Archive for February, 2015

There’s Gold in Catering, But You Have to Mine It!

Tuesday, February 24th, 2015

Catering is the most lucrative food and beverage activity for a private club.  This is so because of the economies of scale in serving a known number of guests a specific menu at a set time.  Club operators with the appropriate facilities fully recognize the value of catered functions as a means to boost revenues and net profit.  Savvy club members recognize that a robust catering operation subsidizes their club’s operation, relieving ever escalating cost pressures, rising dues, and periodic assessments.

Despite the many benefits of catered functions, how many managers put the necessary effort into this greatest of opportunities?  With a little bit of effort you can mine the vein of catering gold for your club.  Here are some common sense ways to exploit catering to your club’s benefit:

  • If your facilities and the opportunity are sufficient to justify the cost, hire a dedicated catering manager to sell and service catered events.
  • Establish a catering contract and policies to cover all aspects of the catering operation to include space utilization, minimums, guarantees, room charges, special service fees, room set ups, equipment rental fees, etc.
  • In conjunction with your chef, design attractive catering menus, pricing, and a catering sales packet.
  • Develop a catering marketing plan to focus action and accountability on attracting business.
  • View your catering space the same way a hotel views a room night or an airline views a seat on a flight – as the most perishable product you have.  If not used on a given day or evening, the revenue opportunity is lost forever!
  • Benchmark your catering operation in detail.  At a minimum track your space utilization rates and average revenue per function for each catering venue in your club.  Break down your benchmarks into times with similar demand or usage such as weekday (Tues, Wed, Thurs) versus weekend (Fri, Sat, Sun).  Track the utilization of your most lucrative venues such as your main ballroom for high end functions such as weddings and holiday parties.  Compare year to year benchmarks to track progress or spot weaknesses.  Use previous year benchmarks to set sales targets for future periods.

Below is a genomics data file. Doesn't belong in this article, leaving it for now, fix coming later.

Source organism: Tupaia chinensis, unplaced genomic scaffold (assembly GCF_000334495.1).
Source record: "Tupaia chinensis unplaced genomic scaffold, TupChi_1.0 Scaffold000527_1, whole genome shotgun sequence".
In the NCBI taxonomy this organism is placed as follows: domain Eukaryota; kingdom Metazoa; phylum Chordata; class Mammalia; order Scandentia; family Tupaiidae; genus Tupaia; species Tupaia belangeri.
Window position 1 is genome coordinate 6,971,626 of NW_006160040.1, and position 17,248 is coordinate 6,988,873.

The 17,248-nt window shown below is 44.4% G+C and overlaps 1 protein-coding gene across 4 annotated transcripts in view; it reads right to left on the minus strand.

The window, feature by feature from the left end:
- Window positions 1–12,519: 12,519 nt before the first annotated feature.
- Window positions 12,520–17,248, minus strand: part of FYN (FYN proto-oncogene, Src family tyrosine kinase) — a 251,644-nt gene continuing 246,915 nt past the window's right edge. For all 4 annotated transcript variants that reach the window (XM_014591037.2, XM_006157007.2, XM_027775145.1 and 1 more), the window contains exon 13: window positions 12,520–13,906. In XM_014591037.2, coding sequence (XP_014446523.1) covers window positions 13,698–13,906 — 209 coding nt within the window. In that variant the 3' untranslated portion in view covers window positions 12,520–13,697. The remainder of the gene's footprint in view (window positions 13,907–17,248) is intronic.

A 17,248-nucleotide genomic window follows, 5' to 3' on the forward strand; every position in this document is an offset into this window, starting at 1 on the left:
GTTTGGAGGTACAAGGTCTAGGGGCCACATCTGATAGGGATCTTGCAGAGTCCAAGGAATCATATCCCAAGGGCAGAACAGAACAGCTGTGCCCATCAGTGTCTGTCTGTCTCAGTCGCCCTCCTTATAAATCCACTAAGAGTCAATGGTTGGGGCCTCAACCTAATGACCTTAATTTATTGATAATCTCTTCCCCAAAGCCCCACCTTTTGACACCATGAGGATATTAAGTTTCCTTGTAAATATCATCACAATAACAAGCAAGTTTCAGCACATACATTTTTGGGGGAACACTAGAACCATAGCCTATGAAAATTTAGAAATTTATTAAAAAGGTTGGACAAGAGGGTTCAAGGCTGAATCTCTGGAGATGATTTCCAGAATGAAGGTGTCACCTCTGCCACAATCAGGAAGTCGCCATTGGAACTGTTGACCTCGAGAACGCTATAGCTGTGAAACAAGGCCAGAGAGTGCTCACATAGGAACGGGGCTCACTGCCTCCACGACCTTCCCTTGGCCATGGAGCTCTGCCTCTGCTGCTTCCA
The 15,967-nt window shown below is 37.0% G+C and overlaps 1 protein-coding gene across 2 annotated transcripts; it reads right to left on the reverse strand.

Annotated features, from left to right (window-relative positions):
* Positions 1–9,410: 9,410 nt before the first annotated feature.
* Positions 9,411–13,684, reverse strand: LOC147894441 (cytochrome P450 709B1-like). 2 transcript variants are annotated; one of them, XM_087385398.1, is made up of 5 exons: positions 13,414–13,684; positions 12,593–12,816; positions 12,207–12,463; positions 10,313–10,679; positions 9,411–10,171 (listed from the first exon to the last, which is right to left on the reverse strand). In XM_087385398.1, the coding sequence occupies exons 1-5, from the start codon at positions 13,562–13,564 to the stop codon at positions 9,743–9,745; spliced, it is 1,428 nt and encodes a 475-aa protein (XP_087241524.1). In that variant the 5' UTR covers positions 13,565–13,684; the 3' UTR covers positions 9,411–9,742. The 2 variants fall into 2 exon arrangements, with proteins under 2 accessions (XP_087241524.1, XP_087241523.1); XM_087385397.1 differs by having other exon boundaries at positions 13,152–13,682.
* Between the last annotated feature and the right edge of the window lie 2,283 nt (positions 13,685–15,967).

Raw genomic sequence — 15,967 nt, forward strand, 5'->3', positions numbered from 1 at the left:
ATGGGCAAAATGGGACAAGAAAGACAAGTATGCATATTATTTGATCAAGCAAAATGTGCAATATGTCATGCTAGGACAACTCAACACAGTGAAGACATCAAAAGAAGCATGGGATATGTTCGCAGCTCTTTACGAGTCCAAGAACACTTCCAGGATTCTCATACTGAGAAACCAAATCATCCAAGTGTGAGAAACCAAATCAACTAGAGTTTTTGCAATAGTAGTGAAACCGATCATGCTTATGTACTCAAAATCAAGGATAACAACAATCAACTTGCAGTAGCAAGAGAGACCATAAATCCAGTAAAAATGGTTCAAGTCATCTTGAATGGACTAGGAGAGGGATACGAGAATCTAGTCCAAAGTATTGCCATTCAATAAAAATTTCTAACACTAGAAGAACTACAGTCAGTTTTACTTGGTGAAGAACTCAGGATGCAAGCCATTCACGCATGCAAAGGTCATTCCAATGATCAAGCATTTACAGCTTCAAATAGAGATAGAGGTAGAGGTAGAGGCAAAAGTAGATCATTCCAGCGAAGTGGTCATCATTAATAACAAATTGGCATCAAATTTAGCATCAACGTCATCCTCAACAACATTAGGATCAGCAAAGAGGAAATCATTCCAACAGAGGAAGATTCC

• Aggressively court your membership to hold or sponsor functions for their businesses, trade associations, or as a venue for the special occasions of families and friends.
  • Ensure your staff recognizes the importance of catering to the success of the club and that the many “touch points” in planning and execution are seamless, efficient, and with “over the top” service.
  • Ensure follow up to all events to guarantee complete satisfaction and continual process improvement.

Bank robber Willie Sutton said he targeted banks because “that’s where the money is.”   Club managers need to target their catering operation for maximum use and efficiency for the same reason.  While I may be mixing metaphors, don’t neglect the catering gold for a lack of effort to fully “mine” the potential.

Thanks and have a great day!

Ed Rehkopf

This weekly blog comments on and discusses the hospitality industry and its challenges. From time to time, we will feature guest bloggers – those managers and industry experts who have something of interest to say to all of us. We also welcome feedback and comment upon the blog, hoping that it will become a useful sounding board for what’s on the minds of hardworking hospitality managers throughout the country and around the world.

Hospitality Resources International – Management Resources for Hospitality Operators!

What I Expect from My Catering Director

Monday, February 16th, 2015

As every club manager knows, catering is the most lucrative part of a club’s food and beverage service since it adds revenue volume, economies of scale, and certainty to a very uncertain and volatile business.  Lucky is the club that has the appropriate facilities and venues, as well as a board that recognizes the contribution and necessity of a robust catering business to the club’s bottom line.  But having the facilities and strong backing of the board is only the first step in a successful catering operation.

Having a disciplined and detail-oriented Catering Director to oversee the operation is the single most important contributor to success in catering.  Not only must the club find and hire such a professional, but the General Manager must clearly spell out his or her expectations for the Catering Director.  Here are my requirements:

Conduct a market analysis of the club membership and the areas around the club to determine potential demand for catering and meeting services.  This analysis should consider any rules or restrictions the club has on accepting outside business, as well as identify and analyze in depth any competition the club will have for these services.  This analysis should be reviewed and updated annually.